While all of your courses are graded, the focus of your efforts should be on your learning. In our online discussions and your assignments we want you to take chances, to be unsure, to feel uncomfortable, to challenge what you may have previously thought, to challenge what we think and what the authors we read think, and to struggle when using new ideas for the first time. Make an effort to engage with the course’s ideas rather than focusing on your final grade.
With that in mind, you are starting this course with an A. As long as you actively participate in all online discussions and turn in quality work (which essentially means reviewing the rubrics and following directions for assignments), that A is yours to keep. If you misunderstand directions for some reason, you will always have the opportunity to revise your work, especially if it will expand your understanding of a concept. Constructive participation that demonstrates an understanding of course concepts and extends the learning of the group is essential.
Your instructors commit to giving you substantive feedback on your work throughout the course. Our feedback is given in order to help you succeed in graduate school discussions and assignments and to help you improve as a communicator in the field of education. Some of our early feedback may be on APA citations and references in order for us to share a consistent method for respectfully building on the knowledge of others. At other points, we may ask you to consider stating your own opinions and supporting them with citations from the experts in the field rather than simply reporting on what the experts said. Feedback on assignments may encourage you to stretch your thinking, take risks, or simply follow directions more closely.
Sometimes you get very little feedback from an instructor, which you should consider to be a green light. When this happens, forge ahead and stay on course.
Other times you may receive feedback that stings. This is never the instructor’s intention in this class or program (I can’t speak for other programs). When this happens, understand that the feedback is on a single piece of writing or work you have done, not on you as a whole complex person. You are not your writing or work. We are all busy working adults with full lives and the instructors understand that sometimes the work you hand in is “good enough.” We are not looking for perfection and neither should you.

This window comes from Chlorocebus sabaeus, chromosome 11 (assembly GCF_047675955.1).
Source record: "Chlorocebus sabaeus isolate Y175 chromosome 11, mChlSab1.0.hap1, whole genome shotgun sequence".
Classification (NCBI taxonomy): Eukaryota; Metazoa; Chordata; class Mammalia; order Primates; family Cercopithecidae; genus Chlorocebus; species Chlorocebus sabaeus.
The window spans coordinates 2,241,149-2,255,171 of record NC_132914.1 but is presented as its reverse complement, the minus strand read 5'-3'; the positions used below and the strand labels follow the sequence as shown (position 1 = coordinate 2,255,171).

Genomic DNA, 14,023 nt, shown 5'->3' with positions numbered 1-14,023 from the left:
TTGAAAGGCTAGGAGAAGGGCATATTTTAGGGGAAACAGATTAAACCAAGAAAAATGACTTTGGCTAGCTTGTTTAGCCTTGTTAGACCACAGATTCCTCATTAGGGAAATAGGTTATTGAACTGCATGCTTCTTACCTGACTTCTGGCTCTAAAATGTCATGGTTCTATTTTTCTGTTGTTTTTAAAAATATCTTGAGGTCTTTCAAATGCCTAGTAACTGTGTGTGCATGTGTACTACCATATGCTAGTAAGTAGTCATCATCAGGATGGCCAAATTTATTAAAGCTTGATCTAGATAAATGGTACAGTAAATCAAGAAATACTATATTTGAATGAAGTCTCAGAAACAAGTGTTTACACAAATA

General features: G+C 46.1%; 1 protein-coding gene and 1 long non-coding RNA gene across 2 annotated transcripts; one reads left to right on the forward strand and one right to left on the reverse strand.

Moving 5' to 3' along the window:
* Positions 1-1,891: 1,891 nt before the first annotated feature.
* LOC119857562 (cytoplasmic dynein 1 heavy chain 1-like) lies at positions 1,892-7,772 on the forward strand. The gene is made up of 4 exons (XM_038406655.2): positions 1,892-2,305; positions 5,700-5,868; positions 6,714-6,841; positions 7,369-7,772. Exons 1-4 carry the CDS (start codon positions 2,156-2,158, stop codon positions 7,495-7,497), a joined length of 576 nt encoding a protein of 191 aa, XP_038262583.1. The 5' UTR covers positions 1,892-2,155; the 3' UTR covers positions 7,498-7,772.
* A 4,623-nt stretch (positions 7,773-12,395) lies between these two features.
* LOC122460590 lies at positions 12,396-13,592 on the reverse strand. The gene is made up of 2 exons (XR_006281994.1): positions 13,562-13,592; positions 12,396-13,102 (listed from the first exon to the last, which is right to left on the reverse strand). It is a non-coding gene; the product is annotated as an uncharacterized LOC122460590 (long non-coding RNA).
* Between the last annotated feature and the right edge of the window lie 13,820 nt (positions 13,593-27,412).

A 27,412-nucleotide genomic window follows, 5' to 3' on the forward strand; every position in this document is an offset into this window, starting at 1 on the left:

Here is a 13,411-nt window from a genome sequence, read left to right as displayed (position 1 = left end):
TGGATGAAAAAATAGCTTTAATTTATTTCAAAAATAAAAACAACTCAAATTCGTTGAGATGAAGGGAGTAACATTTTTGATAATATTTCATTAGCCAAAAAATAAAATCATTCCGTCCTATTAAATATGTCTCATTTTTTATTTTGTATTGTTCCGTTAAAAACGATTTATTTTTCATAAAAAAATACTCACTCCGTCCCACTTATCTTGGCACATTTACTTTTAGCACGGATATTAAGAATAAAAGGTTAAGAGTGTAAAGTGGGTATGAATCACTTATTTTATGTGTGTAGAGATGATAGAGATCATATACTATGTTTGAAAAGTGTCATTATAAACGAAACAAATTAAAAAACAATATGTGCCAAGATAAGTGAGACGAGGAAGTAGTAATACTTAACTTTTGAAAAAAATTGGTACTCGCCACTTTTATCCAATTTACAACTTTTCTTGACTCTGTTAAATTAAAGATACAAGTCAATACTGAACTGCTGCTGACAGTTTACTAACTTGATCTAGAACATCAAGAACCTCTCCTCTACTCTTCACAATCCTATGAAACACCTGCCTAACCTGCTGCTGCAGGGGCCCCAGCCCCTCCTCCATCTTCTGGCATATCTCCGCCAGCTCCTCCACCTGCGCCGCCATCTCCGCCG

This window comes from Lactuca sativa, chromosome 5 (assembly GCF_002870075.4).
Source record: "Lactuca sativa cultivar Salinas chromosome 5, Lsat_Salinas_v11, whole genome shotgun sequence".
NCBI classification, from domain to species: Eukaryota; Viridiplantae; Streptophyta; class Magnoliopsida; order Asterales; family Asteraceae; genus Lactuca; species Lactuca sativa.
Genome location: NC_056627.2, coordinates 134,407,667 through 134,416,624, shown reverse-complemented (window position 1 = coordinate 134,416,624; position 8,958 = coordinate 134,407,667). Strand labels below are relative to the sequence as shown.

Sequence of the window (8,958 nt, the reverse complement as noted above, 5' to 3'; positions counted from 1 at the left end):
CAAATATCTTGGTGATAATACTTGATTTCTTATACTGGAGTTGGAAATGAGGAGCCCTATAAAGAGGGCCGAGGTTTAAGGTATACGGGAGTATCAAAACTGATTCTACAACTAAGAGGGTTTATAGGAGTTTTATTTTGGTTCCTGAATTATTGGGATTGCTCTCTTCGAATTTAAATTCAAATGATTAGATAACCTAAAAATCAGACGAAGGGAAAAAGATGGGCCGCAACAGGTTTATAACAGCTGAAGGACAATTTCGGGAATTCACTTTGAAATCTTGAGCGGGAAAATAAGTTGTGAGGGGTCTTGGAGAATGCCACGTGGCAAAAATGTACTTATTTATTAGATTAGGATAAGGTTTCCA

We consider that your thinking and work in this profession will never be done, but your assignments have due dates. The feedback is on your work that was handed in at a specific point in time. Consider the feedback as part of your continual improvement process as you further your education and practice in creating advocacy plans, writing lesson plans, curating collections, evaluating resources, developing an ePortfolio, and all of the other work you will do. Read all of the feedback and then step away from it. Look for what was useful to you in that feedback for future assignments or work. Keep in mind that we give you feedback designed to help you grow as a librarian, teacher, writer, and scholar.
Research shows that virtual communication breeds misunderstanding because it deprives us of the emotional knowledge that helps us understand the context (Morgan, 2018). When you read your own posts, responses, and emails is there any way someone could misinterpret what you are saying? When you read other’s posts, responses, emails, and feedback (including ours) try to see the positive in it.
If you have questions about assignments or feedback, reach out to your instructor. We are here to help.
Morgan, N. (2018). Can you hear me? How to connect with people in a virtual world. Cambridge: Harvard Business Review Press.